Something is wrong when so many kids are uninsured
It appears there are more avenues than ever for states to ensure as many children as possible are covered by health insurance. So why were nearly 12,000 fewer Ohio youngsters covered in 2018 than in 2016?
Gov. Mike DeWine is among those disturbed by the report, published in the Columbus Dispatch. He has asked state Medicaid Director Maureen Corcoran “to see what steps we can take to deal with this.”
There are many possible answers to the question. One is that some Ohio families who once qualified because of income for children’s health insurance have become more prosperous and are no longer eligible.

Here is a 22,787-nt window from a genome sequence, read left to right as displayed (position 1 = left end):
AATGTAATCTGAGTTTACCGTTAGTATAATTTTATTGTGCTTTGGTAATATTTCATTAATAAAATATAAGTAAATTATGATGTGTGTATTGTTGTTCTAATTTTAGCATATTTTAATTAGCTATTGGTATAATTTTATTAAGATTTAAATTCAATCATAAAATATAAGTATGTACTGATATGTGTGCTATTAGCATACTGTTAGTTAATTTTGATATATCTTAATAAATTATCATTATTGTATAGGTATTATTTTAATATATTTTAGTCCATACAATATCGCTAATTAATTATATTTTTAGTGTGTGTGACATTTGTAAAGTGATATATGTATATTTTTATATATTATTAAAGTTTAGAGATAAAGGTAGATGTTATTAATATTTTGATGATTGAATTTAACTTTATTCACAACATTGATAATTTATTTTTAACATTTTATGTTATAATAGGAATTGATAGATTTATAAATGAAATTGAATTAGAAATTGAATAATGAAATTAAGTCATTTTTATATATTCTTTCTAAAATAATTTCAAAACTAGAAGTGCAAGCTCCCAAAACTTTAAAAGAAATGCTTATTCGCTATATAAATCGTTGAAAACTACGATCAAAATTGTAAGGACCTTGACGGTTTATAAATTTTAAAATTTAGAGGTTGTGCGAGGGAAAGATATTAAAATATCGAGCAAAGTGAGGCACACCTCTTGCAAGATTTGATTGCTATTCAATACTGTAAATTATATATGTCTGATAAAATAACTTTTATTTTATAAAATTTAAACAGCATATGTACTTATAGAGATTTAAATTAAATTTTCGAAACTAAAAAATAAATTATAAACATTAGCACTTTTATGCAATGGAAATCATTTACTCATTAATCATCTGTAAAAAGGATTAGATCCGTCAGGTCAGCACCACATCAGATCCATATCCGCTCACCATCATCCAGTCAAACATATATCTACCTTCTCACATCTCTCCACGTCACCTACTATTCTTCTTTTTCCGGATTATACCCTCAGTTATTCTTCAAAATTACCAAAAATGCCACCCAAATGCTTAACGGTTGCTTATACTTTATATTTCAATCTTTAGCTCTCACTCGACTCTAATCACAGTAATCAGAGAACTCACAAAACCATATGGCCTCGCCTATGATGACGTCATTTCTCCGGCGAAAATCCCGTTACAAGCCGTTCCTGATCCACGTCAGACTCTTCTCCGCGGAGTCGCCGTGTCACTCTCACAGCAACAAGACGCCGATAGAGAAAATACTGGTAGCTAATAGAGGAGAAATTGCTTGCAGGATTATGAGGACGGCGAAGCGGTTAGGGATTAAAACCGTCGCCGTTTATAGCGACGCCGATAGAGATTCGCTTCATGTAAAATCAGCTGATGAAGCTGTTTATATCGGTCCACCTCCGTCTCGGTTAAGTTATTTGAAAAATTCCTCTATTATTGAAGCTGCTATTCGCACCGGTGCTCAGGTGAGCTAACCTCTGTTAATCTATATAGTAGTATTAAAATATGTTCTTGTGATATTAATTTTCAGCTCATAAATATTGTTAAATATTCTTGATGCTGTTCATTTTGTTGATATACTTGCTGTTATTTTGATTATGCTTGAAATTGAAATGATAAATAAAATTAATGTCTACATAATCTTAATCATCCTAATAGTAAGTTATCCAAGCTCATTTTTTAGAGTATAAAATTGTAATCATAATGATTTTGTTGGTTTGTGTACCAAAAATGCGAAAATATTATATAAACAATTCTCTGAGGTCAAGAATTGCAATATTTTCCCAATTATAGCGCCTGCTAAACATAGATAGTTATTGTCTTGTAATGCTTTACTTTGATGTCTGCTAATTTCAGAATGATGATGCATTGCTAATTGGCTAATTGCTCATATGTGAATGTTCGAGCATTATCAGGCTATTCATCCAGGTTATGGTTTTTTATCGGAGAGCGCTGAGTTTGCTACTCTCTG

But if there are other answers — and, most likely, there are — state officials should be finding solutions.
“This trend is deeply disturbing because we know children experience rapid brain development during the earliest years of life, before they start kindergarten,” Shannon Jones, executive director of Groundwork Ohio, a leading child advocacy group, told the Dispatch.
“We have a critical and narrow window of time to build a healthy foundation for development, intervene to address any delays and health conditions, and prevent greater challenges later in life.”
In 2016, 3.6% of Ohio children were not covered by health insurance, the Georgetown University Center for Children and Families reported. By 2018, the percentage had climbed to 5.
Clearly, something is wrong.